Scarlett: Directed by Josiah David Warren. With Josiah David Warren, Chloe Hurst, Stephen Baldwin, Mary Becquet. Scarlett is the dramatic love story of two talented architects, Chase and Scarlett. Their dreams for the future are abruptly ended when Scarlett is diagnosed with cancer. As her life ebbs away, Scarlett struggles with her faith and God’s love for her. How could a loving God cut short her life and plans? Chase helps her overcome her fears and doubts as they fight the battle together. Living next door to them is a young woman named Mia who is fighting for her life and the life of her unborn child. After leaving a mental institution where she was dropped as a child, Mia fell prey to an abusive marriage. Now she has nowhere to go and no one to help. She thinks. When Chase hears the sounds of domestic violence coming from next door, he intervenes to bring help and Mia discovers that God has heard her prayers. With a surprise twist at the end, the three lives of Scarlett, Chase and Mia intertwine and bring hope to the hopeless, peace to the battle, and beauty for ashes.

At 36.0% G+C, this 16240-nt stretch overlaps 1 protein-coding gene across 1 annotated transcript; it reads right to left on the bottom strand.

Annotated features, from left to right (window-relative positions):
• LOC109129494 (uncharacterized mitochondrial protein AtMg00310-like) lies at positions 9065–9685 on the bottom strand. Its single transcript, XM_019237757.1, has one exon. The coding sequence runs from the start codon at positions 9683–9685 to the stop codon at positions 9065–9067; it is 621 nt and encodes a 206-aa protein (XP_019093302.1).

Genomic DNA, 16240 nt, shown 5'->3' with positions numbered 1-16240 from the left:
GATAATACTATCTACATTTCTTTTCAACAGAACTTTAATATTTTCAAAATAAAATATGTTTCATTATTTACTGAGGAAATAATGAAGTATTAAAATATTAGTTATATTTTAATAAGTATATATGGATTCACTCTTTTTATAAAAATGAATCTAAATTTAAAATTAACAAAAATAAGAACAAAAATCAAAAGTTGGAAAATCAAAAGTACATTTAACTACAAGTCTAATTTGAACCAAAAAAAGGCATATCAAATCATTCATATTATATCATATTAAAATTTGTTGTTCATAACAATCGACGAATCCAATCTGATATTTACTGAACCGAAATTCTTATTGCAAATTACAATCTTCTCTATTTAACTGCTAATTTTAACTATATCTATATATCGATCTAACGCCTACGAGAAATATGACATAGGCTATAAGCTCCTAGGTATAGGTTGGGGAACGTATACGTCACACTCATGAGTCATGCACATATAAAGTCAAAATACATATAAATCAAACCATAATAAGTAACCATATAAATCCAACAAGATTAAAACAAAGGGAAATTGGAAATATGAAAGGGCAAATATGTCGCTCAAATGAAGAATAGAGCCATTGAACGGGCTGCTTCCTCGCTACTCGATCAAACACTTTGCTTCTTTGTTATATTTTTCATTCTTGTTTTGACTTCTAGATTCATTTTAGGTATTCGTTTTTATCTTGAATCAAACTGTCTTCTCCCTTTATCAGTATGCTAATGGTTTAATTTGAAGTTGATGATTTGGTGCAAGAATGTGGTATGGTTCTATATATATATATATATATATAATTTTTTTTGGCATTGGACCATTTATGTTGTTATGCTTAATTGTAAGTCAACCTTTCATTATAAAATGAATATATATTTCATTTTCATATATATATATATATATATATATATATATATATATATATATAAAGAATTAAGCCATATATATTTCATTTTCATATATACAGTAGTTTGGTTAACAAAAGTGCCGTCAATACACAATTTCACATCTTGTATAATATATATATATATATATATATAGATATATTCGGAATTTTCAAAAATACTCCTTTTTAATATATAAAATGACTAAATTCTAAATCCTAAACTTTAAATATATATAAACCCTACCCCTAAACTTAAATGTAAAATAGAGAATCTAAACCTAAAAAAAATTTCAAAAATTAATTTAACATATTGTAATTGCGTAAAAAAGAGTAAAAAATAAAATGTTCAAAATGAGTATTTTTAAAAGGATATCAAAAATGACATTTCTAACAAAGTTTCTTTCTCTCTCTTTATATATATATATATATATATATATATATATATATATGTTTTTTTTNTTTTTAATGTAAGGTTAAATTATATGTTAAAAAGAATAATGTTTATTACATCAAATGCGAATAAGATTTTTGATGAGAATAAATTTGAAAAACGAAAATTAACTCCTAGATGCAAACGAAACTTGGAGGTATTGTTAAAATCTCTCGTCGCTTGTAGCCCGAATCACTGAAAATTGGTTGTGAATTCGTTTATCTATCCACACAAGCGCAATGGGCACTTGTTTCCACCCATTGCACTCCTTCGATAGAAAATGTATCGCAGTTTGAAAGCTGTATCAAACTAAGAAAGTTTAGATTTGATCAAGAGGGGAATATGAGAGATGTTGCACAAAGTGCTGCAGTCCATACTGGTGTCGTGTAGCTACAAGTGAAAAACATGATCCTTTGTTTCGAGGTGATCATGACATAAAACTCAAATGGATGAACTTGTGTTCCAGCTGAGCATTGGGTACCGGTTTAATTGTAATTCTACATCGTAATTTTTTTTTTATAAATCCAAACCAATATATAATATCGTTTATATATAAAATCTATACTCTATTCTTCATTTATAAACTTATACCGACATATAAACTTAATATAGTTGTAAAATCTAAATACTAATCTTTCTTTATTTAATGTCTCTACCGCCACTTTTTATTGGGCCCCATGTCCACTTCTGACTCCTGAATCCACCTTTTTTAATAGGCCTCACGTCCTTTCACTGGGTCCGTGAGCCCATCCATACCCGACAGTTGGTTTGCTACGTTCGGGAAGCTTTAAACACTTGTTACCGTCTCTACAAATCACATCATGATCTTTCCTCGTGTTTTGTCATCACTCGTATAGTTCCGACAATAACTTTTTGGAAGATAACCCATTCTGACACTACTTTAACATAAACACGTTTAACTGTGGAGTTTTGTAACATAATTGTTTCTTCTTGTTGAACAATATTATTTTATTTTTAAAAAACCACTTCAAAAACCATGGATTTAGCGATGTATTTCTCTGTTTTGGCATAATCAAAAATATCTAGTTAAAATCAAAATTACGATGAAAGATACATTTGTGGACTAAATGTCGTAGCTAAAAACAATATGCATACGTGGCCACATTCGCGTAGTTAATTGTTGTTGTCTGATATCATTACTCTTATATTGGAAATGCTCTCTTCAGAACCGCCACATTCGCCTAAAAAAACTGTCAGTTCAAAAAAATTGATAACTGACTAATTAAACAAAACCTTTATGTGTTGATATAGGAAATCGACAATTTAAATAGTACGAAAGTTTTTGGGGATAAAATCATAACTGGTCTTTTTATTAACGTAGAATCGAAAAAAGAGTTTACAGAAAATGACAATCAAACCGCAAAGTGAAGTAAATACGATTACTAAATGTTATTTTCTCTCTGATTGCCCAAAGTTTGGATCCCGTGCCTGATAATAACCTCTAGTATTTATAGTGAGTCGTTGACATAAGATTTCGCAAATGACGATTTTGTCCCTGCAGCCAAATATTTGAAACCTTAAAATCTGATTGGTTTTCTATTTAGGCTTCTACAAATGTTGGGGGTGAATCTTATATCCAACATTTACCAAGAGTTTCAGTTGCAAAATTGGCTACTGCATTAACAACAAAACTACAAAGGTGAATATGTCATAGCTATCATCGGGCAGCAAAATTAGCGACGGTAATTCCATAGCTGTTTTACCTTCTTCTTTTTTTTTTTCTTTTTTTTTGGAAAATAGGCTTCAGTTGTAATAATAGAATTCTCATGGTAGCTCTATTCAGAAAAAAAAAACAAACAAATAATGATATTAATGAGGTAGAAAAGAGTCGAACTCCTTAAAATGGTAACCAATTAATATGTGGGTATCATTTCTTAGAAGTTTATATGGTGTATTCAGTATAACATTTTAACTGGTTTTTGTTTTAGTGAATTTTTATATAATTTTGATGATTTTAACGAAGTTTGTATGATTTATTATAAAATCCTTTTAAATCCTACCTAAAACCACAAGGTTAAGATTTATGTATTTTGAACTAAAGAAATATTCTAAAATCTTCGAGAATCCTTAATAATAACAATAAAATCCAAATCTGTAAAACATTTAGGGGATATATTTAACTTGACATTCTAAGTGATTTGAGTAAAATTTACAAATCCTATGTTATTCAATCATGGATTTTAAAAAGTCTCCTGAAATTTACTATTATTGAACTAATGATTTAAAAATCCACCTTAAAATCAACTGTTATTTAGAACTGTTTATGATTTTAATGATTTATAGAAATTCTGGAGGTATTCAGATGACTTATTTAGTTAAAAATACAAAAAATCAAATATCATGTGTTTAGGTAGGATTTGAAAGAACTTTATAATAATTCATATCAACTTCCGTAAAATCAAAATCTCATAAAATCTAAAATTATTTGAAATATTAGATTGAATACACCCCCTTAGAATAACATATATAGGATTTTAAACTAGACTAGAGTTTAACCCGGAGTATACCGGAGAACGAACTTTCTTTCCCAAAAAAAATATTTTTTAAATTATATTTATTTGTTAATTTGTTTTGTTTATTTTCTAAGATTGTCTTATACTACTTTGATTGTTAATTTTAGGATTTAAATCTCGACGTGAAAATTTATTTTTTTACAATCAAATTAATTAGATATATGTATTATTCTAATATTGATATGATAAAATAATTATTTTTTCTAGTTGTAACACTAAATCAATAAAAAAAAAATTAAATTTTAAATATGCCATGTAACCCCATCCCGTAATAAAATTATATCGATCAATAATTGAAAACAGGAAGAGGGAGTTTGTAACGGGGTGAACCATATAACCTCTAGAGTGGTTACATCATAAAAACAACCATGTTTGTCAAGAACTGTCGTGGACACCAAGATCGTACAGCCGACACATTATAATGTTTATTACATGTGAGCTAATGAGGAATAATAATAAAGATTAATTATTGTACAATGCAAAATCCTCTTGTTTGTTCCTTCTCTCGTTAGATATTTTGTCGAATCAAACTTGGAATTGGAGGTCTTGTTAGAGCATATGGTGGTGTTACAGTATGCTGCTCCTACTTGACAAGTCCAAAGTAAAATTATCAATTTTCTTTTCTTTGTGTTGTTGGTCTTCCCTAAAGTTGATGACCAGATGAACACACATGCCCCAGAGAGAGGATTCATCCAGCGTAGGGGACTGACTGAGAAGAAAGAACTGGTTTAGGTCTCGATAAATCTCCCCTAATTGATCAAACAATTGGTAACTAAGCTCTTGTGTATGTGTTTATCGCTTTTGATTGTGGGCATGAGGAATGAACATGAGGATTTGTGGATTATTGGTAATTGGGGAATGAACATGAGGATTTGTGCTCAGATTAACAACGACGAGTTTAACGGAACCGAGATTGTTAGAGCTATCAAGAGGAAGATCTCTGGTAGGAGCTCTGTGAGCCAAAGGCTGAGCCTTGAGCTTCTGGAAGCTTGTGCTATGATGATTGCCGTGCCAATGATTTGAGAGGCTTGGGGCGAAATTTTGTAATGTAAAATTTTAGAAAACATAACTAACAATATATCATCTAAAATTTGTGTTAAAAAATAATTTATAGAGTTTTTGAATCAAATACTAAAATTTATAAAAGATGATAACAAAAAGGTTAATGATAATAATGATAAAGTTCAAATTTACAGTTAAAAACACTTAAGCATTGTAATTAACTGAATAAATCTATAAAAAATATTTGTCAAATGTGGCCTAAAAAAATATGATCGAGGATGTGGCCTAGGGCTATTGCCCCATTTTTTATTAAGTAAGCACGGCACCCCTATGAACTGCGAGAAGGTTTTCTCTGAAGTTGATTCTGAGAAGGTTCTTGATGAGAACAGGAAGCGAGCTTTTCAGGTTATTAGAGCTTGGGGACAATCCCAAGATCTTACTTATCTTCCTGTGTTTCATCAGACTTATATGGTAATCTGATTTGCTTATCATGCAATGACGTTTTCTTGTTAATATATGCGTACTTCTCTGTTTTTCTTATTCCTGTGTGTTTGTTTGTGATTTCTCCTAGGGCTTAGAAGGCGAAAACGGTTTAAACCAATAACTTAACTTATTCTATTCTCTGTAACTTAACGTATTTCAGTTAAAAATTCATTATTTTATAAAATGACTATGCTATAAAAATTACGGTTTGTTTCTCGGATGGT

“Iu0026#39;m not too familiar with Japanese cinema especially the Chambara genre but I had come across director Ryuhei Kitamurau0026#39;s cult favourite Versus a couple of weeks before viewing this flick, so I wasnu0026#39;t expecting great things. Versus, which Kitamura wrote and directed, was simply a collection of mindless gore sequences lacking any kind of storyline, that was, frankly, one long bore. Sometimes, the term u0026#39;cultu0026#39; seems to be a euphemism for u0026#39;popular with undemanding teen horror-fiendsu0026#39;.u003cbr/u003eu003cbr/u003eLuckily, Kitamura handed over the writing duties to Yu Koyama, creator of the Manga comic script upon which itu0026#39;s based, and producer Mataichiro Yamamoto, and I only hope Kitamura steers clear of his lap-top from now on, because Azumi is an absolute pearl of a movie that seems to revel in the mythical warrior story it relates. True, there is a huge amount of bloodletting (the death toll runs into the multiple-hundreds, and we get to see them all in vibrant in-your-face bloody colour), but there is also a reasonable if a tad simple and clichéd storyline, and, for this type of movie, a lot of attention is given to character development.u003cbr/u003eu003cbr/u003eJapanese teen-star Aya Ueto plays the eponymous heroine, an orphaned waif rescued from the roadside by a master warrior and his small entourage of equally waif-like protégés. Hidden from the world until they reach their late teens, this unlikely u0026#39;familyu0026#39; is trained in the art of swordplay by their master as preparation for their mission to rid the country of three troublesome warlords who are committing wholesale slaughter throughout the land.u003cbr/u003eu003cbr/u003eHalf of these orphans are killed within fifteen minutes of the opening credits, and the manner in which their deaths are contrived serves notice that this is to be no ordinary mindless action flick. By subjecting the survivors to such a horrifying ordeal, the writers slickly manoeuvre the audience into identifying with the previously nondescript bunch in a matter of minutes, where less accomplished writers would have needed half-a-dozen scenes to achieve anything approaching the same result and probably convey little of the emotional impact created by Koyama and Yamamoto.u003cbr/u003eu003cbr/u003eUeto, while looking far too cute to be a fierce warrior, gives a good account of herself. Kitamura even plays on this by having a rival assassin enthusing over her cuteness as they do battle and moments before she runs him through with her sword. Ueto may make an unlikely assassin, but crucially she doesnu0026#39;t make an unbelievable one. u003cbr/u003eu003cbr/u003eThis film is crammed with memorable characters and scenes: the fey but deadly bad guy, Bijomaru (Jo Odagiri, looking like an undernourished Phil Oakey, c.1983), decked out in flowing white robes and carrying a red rose, who giggles with glee when fighting a worthy foe, and swishes his sword distractedly through the long grass as he observes the effect of the latest wound he has inflicted upon his adversary; Saru, the warlordu0026#39;s sidekick, possessor of an astounding hairdo and a habit of uttering monkey noises as he fights, and Azumi herself, who is never just a cipher, but who questions the validity of her mission at every turn, and resists, futilely, the life that has been mapped out for her. Cinematographer Takumi Furuyau0026#39;s kinetic camera-work is also worth mentioning especially the astounding sequence in the climactic battle between Azumi and Bijomaru, during which the camera vertically rotates 360 degrees around the action.u003cbr/u003eu003cbr/u003eAzumi is a real barnstormer of a movie; great fun to watch, and deserving of a much larger audience than it has received in the West.”